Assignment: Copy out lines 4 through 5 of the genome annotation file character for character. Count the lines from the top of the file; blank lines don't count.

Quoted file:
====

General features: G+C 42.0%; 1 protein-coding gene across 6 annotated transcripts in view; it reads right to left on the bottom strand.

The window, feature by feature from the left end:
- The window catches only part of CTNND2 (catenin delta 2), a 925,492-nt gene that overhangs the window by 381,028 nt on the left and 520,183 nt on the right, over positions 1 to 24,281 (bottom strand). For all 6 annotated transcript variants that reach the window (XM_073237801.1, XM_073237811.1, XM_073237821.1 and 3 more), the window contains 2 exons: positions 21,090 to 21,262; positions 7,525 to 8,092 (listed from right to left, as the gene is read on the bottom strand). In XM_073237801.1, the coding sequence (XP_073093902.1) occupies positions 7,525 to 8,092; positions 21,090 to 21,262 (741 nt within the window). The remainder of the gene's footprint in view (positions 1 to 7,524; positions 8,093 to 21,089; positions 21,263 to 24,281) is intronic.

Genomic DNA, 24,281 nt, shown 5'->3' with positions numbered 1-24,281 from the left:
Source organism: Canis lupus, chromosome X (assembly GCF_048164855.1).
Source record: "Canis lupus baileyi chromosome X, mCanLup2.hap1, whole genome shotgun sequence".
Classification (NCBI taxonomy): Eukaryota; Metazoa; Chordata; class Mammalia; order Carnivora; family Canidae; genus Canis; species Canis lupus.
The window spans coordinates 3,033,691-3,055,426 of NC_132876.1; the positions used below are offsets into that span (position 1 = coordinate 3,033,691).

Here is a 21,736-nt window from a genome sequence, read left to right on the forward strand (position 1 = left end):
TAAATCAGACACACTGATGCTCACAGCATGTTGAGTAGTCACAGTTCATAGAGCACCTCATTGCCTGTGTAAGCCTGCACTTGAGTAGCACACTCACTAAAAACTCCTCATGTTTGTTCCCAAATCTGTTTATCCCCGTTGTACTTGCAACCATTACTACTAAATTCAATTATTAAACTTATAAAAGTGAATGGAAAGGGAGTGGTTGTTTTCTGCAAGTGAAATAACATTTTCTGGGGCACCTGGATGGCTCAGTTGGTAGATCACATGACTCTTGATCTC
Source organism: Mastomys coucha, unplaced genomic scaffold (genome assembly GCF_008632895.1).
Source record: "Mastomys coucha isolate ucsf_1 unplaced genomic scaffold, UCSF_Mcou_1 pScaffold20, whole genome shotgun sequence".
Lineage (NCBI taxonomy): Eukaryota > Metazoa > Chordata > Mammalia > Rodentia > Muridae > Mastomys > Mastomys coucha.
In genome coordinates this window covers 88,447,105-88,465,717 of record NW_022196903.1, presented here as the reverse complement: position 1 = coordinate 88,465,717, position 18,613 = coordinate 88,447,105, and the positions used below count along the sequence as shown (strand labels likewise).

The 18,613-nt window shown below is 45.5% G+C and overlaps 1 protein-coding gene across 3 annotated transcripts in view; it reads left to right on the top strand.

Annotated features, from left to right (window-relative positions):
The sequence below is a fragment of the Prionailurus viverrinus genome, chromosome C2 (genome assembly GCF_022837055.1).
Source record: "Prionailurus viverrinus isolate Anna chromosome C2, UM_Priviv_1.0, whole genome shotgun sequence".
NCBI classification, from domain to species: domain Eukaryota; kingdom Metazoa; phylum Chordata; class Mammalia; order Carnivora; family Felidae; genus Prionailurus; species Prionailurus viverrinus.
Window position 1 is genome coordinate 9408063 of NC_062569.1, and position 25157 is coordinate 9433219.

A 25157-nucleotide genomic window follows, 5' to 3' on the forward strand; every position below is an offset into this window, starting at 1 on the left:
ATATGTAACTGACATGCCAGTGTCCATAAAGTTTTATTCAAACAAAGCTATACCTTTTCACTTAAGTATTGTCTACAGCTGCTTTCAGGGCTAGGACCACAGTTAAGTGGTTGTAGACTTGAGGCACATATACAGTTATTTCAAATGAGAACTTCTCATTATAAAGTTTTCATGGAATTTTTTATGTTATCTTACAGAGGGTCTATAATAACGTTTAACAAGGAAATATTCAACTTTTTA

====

Genomic DNA, 24,281 nt, shown 5'->3' with positions numbered 1-24,281 from the left:
Source organism: Canis lupus, chromosome X (assembly GCF_048164855.1).